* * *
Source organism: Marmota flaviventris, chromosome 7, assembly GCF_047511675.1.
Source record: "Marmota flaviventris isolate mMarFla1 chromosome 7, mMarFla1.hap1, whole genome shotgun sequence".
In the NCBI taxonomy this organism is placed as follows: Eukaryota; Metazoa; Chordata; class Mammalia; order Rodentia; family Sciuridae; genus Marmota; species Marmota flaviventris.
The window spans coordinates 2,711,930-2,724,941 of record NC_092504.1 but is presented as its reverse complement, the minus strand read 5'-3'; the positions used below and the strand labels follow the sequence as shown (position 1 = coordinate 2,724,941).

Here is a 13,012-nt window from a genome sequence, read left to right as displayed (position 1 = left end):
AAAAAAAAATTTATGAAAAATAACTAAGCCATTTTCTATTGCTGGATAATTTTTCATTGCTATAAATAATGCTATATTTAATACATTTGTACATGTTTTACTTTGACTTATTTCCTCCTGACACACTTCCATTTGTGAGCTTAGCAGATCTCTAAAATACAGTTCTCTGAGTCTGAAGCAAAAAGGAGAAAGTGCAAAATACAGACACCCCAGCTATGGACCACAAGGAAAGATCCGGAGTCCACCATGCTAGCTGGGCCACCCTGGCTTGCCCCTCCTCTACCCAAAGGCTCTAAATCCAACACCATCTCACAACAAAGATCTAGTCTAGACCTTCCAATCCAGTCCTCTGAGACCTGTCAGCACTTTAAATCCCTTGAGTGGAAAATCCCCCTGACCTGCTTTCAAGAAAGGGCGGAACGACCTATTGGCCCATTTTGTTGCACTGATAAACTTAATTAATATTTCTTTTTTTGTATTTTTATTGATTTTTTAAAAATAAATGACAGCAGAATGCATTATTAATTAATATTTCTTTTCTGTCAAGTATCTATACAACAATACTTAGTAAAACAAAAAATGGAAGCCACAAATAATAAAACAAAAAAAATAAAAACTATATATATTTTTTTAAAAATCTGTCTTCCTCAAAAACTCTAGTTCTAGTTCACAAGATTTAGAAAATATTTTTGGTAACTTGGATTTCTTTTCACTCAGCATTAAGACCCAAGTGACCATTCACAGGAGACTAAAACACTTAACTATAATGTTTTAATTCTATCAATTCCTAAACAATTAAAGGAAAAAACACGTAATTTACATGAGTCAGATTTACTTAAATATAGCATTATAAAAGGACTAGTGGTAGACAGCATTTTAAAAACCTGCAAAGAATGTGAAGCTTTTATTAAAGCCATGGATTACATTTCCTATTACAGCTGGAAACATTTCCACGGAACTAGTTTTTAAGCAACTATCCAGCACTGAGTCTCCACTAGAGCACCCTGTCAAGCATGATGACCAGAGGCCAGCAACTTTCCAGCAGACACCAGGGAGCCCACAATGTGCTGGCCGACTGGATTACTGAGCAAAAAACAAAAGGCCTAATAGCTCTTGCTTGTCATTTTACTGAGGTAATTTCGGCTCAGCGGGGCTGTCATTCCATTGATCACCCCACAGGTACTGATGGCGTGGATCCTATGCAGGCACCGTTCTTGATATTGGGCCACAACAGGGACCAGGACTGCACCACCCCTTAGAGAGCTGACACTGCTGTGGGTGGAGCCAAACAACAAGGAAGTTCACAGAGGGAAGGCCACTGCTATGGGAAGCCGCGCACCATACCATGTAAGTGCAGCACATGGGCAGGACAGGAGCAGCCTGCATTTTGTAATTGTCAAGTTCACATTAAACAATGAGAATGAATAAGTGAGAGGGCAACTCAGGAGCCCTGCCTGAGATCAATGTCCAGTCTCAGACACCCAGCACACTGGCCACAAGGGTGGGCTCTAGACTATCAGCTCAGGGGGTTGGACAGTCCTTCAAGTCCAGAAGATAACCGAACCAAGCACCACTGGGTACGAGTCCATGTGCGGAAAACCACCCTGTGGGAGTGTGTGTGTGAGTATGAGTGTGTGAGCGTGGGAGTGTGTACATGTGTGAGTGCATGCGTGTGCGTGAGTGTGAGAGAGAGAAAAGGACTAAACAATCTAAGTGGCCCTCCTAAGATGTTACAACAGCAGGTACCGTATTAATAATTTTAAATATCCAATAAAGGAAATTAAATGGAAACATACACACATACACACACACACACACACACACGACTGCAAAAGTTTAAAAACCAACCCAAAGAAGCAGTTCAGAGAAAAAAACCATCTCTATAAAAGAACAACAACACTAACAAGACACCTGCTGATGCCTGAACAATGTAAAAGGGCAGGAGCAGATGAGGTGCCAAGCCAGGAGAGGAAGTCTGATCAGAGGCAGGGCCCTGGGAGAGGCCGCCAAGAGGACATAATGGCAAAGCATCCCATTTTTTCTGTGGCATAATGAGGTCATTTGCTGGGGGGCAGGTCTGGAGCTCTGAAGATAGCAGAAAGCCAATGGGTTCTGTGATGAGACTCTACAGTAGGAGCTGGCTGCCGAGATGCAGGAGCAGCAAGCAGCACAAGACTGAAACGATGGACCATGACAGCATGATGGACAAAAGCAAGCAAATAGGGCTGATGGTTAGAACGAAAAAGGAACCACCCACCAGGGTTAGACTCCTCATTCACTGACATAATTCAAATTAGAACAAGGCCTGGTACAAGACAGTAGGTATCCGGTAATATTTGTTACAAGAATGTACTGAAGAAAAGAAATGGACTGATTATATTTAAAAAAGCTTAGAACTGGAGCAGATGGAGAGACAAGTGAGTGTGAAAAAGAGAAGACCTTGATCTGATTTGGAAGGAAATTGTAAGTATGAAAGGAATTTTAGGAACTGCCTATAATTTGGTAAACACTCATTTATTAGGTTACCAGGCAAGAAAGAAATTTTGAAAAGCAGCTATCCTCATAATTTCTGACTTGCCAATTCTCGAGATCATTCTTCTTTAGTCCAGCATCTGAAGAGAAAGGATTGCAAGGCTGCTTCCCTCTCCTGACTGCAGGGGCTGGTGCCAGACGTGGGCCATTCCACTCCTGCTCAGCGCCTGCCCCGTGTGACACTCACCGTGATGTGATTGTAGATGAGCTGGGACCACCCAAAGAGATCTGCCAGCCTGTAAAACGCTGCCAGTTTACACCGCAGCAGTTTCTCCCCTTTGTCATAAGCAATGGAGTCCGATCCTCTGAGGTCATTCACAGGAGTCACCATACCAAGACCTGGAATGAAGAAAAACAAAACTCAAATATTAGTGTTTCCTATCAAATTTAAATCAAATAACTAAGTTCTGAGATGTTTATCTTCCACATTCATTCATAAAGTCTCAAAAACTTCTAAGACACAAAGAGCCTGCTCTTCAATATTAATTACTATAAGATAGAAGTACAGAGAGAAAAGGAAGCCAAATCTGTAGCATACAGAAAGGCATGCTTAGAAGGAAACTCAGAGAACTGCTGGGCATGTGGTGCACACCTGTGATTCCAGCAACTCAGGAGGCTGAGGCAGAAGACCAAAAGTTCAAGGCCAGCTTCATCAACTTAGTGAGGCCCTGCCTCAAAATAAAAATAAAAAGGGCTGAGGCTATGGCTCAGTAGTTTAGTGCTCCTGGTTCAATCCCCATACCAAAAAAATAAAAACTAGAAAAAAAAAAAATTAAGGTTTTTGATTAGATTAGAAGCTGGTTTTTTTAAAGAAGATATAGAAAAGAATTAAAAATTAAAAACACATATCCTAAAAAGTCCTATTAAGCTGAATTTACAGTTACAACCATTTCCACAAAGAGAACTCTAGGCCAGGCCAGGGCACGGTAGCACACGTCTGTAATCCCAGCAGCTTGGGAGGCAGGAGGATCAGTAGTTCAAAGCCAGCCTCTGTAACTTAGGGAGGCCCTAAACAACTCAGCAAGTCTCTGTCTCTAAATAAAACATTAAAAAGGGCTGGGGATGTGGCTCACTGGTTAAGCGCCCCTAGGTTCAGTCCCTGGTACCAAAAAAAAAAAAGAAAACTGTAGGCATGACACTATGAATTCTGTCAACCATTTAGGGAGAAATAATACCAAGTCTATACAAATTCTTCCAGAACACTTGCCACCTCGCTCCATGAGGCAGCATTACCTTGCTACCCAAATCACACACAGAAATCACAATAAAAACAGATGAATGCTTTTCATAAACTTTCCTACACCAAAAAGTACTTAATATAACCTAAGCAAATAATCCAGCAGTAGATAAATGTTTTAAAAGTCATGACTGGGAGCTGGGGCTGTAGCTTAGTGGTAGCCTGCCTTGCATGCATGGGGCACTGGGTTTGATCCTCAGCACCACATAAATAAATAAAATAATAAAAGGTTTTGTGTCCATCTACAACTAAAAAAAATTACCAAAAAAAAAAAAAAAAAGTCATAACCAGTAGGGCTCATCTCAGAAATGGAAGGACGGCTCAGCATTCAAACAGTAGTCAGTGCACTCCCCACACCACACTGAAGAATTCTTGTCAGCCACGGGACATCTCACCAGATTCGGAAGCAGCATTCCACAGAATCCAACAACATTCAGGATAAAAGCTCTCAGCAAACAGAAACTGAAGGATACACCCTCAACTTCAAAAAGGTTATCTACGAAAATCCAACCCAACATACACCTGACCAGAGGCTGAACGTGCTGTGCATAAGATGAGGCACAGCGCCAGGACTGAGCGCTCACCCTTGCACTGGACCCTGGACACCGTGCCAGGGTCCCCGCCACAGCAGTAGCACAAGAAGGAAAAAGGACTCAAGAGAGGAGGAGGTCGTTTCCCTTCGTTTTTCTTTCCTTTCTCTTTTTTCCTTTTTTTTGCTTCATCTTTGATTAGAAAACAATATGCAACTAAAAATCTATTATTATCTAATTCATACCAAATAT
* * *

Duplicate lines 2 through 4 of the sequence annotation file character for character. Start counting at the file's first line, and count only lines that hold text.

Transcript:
Source record: "Marmota flaviventris isolate mMarFla1 chromosome 7, mMarFla1.hap1, whole genome shotgun sequence".
In the NCBI taxonomy this organism is placed as follows: Eukaryota; Metazoa; Chordata; class Mammalia; order Rodentia; family Sciuridae; genus Marmota; species Marmota flaviventris.
The window spans coordinates 2,711,930-2,724,941 of record NC_092504.1 but is presented as its reverse complement, the minus strand read 5'-3'; the positions used below and the strand labels follow the sequence as shown (position 1 = coordinate 2,724,941).